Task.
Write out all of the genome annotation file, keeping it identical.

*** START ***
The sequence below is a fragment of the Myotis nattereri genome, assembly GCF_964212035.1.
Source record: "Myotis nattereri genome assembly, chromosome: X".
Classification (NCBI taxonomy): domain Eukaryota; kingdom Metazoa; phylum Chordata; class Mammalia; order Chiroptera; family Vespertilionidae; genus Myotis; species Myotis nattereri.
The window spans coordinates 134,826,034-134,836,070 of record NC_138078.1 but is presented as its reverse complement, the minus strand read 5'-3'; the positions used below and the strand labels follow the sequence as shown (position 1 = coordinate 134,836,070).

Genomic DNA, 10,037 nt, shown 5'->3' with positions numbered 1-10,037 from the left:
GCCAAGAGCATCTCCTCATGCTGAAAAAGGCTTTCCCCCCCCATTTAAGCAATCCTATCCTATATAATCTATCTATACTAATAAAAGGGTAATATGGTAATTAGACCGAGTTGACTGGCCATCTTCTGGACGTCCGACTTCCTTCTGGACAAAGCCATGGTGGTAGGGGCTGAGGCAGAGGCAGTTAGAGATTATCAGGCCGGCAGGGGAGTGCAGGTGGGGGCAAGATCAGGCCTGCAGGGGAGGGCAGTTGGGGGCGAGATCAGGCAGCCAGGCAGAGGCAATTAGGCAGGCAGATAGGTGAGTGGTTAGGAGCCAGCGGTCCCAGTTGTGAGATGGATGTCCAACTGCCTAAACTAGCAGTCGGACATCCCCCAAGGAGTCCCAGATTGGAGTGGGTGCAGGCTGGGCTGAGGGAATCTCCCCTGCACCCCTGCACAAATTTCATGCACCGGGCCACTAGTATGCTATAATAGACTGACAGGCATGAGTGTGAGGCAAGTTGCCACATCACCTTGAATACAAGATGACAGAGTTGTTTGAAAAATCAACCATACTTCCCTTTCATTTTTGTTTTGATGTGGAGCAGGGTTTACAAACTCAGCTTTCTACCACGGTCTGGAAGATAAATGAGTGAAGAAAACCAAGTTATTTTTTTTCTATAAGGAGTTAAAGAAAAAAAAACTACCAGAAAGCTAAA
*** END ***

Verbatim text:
The sequence below is a fragment of the Myotis nattereri genome, assembly GCF_964212035.1.
Source record: "Myotis nattereri genome assembly, chromosome: X".
Classification (NCBI taxonomy): domain Eukaryota; kingdom Metazoa; phylum Chordata; class Mammalia; order Chiroptera; family Vespertilionidae; genus Myotis; species Myotis nattereri.
The window spans coordinates 134,826,034-134,836,070 of record NC_138078.1 but is presented as its reverse complement, the minus strand read 5'-3'; the positions used below and the strand labels follow the sequence as shown (position 1 = coordinate 134,836,070).

Genomic DNA, 10,037 nt, shown 5'->3' with positions numbered 1-10,037 from the left:
GCCAAGAGCATCTCCTCATGCTGAAAAAGGCTTTCCCCCCCCATTTAAGCAATCCTATCCTATATAATCTATCTATACTAATAAAAGGGTAATATGGTAATTAGACCGAGTTGACTGGCCATCTTCTGGACGTCCGACTTCCTTCTGGACAAAGCCATGGTGGTAGGGGCTGAGGCAGAGGCAGTTAGAGATTATCAGGCCGGCAGGGGAGTGCAGGTGGGGGCAAGATCAGGCCTGCAGGGGAGGGCAGTTGGGGGCGAGATCAGGCAGCCAGGCAGAGGCAATTAGGCAGGCAGATAGGTGAGTGGTTAGGAGCCAGCGGTCCCAGTTGTGAGATGGATGTCCAACTGCCTAAACTAGCAGTCGGACATCCCCCAAGGAGTCCCAGATTGGAGTGGGTGCAGGCTGGGCTGAGGGAATCTCCCCTGCACCCCTGCACAAATTTCATGCACCGGGCCACTAGTATGCTATAATAGACTGACAGGCATGAGTGTGAGGCAAGTTGCCACATCACCTTGAATACAAGATGACAGAGTTGTTTGAAAAATCAACCATACTTCCCTTTCATTTTTGTTTTGATGTGGAGCAGGGTTTACAAACTCAGCTTTCTACCACGGTCTGGAAGATAAATGAGTGAAGAAAACCAAGTTATTTTTTTTCTATAAGGAGTTAAAGAAAAAAAAACTACCAGAAAGCTAAA